Thank you Andrè your help has been invaluable.

    Adam

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    Andre LaMothe

    Good, just remember for everything you need to:

     

    1. Enable clocks.

    2. Enable GPIOs.

    3. Enable alternate function for said GPIOs.

    4. And if you are doing interrupts, this gets tricky, you have to enable interrupts for the peripheral, but this doesn't call interrupts, then you have to enable the actual interrupt to be called, then finally, you have to enable global interrupts :) And then you need to use the correct name for the interrupt which is in the one of the files, which is in the system file, with a "weak" binding, so you can overide it.

    Finally, I suggest at first, doing everything in a SINGLE file, or 2 at most a .c and .h or .cpp and .h. It just makes it easier since you are going to juggle a LOT of files hunting for things all the time. I have 20-50 files open at once, so I can look at headers, cmsis stuff, system and driver files, a lot to keep in mind at once.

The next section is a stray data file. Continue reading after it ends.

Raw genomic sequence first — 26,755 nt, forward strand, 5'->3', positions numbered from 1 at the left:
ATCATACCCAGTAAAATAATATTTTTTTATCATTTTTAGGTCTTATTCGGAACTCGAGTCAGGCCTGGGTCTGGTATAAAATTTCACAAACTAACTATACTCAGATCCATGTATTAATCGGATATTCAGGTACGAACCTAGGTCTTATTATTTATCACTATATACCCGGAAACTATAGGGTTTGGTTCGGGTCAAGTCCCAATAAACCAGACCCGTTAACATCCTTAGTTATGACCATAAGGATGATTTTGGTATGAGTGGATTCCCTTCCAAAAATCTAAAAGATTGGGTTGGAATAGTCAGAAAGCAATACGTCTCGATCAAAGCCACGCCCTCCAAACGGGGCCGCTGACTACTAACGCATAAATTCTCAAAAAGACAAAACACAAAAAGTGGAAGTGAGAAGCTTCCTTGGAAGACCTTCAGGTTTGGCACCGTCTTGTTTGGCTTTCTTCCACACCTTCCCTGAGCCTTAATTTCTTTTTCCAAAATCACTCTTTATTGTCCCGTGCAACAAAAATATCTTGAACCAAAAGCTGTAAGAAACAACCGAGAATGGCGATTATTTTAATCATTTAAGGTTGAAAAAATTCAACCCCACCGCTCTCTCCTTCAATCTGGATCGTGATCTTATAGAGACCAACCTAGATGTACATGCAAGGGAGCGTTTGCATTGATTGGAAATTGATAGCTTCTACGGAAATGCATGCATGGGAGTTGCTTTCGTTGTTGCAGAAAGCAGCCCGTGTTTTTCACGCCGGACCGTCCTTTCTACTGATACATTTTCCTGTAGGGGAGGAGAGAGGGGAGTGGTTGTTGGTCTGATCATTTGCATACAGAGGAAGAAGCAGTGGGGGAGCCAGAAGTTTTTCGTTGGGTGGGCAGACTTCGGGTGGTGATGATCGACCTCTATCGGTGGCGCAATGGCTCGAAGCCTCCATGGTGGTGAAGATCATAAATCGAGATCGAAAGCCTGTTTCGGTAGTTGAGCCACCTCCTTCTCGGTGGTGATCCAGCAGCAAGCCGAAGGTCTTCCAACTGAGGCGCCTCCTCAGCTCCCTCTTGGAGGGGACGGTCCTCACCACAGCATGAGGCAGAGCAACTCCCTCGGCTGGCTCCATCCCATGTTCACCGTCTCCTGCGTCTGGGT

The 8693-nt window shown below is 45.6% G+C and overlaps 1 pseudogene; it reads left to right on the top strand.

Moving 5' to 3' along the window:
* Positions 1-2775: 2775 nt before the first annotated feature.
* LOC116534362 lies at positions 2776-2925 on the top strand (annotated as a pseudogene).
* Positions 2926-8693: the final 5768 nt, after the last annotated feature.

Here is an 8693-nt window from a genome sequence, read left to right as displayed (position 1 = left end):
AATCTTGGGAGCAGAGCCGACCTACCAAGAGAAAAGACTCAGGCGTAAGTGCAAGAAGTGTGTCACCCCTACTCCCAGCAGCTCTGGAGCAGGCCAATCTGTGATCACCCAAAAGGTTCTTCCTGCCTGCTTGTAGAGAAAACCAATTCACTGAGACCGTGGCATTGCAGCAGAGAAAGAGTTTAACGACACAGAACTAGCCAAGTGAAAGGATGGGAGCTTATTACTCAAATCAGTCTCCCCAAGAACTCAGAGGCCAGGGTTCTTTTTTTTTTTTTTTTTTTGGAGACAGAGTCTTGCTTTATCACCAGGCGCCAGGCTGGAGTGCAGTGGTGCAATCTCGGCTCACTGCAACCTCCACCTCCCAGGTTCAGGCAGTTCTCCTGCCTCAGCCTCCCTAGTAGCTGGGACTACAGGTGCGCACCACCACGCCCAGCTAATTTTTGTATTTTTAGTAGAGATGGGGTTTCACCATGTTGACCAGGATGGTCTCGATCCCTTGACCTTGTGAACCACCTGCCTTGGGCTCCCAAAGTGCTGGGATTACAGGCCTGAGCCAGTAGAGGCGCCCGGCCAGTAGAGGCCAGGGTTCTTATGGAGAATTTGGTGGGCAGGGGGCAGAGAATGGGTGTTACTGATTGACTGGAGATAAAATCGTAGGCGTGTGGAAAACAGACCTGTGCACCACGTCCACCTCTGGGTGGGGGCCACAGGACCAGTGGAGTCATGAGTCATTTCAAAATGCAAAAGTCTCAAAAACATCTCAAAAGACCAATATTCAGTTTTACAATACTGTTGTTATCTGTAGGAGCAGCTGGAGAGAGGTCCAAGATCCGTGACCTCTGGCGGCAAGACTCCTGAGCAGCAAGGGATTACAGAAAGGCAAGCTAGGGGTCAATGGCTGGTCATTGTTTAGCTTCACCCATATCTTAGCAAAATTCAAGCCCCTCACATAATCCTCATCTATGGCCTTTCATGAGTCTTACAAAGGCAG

Anyway, good luck -- and I have used all the ST processors from M0 to M7 (which I am working with now) and have built custom PCBs and single board computers and products with them for many years, so I have the hardware setup down as well, when you cross that bridge...

    Andre'